There once was a paper of record.
Dec 27, 2010, Vol. 16, No. 15 • By JOSEPH BOTTUM
McGowan clearly believes that things were better, once upon a time, which creates the most significant problem in the book: its author’s conviction that things could be better once again. Gray Lady Down opens with an account of the funeral of A. M. Rosenthal, the longtime editor whose death (in 2006) marked the end of an era. And throughout, McGowan uses Rosenthal as a symbol and a shining light, the figure who teaches how things ought to be.
The trouble is that the Rosenthal Era was over long before A. M. Rosenthal’s death. First joining the Times in 1946, he stopped editing it in 1986 and ceased writing his column in 1999. For that matter, even Rosenthal’s golden age wasn’t all that golden. In the 1970s and ’80s, Rosenthal himself created the “sectional revolution” at the newspaper, the addition of topical section after topical section—fashion, science, technology, etc.—that brought in an enormous amount of advertising revenue. But as Gray Lady Down repeatedly points out, the soft-news features of these sections created what became standard practice in American journalism, allowing the leftist political opinion and shared liberal culture of the Times newsroom first to infiltrate and then to take over the reporting that was supposed to be objective reporting.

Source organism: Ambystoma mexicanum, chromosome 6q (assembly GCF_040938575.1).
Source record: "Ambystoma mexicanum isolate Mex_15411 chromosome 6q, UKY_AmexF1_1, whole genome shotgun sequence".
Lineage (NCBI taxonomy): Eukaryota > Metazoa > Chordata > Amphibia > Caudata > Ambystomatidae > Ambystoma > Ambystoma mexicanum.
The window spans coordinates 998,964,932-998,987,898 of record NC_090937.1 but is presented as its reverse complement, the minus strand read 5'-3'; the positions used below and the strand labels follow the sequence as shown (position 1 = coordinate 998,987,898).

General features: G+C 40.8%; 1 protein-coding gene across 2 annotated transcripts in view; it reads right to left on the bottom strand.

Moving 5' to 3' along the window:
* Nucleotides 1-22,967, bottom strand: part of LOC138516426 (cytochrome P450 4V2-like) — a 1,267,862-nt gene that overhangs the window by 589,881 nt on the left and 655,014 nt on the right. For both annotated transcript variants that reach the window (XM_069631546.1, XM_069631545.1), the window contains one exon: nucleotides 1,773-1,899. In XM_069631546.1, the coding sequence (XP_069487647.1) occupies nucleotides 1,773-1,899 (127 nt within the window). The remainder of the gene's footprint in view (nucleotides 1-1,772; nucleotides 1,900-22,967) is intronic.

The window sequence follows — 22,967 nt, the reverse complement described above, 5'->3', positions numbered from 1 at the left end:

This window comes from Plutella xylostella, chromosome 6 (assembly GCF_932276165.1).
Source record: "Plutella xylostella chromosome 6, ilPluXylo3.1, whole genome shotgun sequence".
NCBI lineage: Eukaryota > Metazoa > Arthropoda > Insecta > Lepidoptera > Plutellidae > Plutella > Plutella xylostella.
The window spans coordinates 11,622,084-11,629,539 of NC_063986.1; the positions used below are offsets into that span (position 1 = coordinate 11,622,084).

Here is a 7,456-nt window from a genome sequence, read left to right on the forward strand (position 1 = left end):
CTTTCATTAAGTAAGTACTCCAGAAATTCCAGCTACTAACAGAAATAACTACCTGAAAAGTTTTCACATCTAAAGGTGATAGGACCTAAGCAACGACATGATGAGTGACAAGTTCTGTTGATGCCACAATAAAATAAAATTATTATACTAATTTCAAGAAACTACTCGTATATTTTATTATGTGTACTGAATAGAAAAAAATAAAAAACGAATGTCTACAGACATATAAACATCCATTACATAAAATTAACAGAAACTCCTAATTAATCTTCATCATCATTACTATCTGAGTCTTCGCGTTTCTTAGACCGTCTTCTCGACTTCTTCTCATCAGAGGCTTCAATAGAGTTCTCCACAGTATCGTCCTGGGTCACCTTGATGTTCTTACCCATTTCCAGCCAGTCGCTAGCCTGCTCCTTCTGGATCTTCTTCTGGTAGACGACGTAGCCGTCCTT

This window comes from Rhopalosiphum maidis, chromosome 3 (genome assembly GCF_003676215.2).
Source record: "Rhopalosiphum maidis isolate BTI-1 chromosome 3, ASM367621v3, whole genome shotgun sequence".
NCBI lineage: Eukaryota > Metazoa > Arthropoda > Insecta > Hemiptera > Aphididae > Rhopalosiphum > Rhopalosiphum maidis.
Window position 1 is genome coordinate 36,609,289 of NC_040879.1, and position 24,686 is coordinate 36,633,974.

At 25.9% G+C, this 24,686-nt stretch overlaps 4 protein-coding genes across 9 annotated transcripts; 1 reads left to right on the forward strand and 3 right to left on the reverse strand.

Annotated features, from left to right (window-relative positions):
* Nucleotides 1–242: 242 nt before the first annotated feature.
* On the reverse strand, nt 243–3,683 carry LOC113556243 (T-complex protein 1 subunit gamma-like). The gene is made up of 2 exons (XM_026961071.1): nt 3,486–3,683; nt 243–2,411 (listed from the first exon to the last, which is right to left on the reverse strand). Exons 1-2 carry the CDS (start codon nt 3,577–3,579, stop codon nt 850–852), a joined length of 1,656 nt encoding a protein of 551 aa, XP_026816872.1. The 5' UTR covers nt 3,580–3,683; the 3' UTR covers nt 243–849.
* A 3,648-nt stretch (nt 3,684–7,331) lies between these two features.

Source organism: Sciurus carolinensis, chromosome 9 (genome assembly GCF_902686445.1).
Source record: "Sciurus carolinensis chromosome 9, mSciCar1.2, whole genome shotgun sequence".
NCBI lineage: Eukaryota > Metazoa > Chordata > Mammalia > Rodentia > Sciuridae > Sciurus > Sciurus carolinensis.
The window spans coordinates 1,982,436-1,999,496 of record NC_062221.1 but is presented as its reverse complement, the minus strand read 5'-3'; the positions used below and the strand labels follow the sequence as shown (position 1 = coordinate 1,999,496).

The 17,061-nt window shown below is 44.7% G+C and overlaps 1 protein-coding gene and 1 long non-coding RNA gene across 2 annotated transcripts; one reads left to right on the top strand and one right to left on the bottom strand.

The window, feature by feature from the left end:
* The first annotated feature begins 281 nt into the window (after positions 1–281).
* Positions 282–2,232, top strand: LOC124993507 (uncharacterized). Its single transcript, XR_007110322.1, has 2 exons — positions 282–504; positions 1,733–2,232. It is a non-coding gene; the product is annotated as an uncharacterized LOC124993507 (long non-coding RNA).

In other words, maybe it was always thus at the nation’s newspapers. Golden ages only look golden when something even worse follows them. Besides, interesting as it all may be, it doesn’t really matter anymore. The New York Times is just another local newspaper, in the same financial and circulation trouble as them all. Why, exactly, are we supposed to care?
Joseph Bottum is a contributing editor to The Weekly Standard.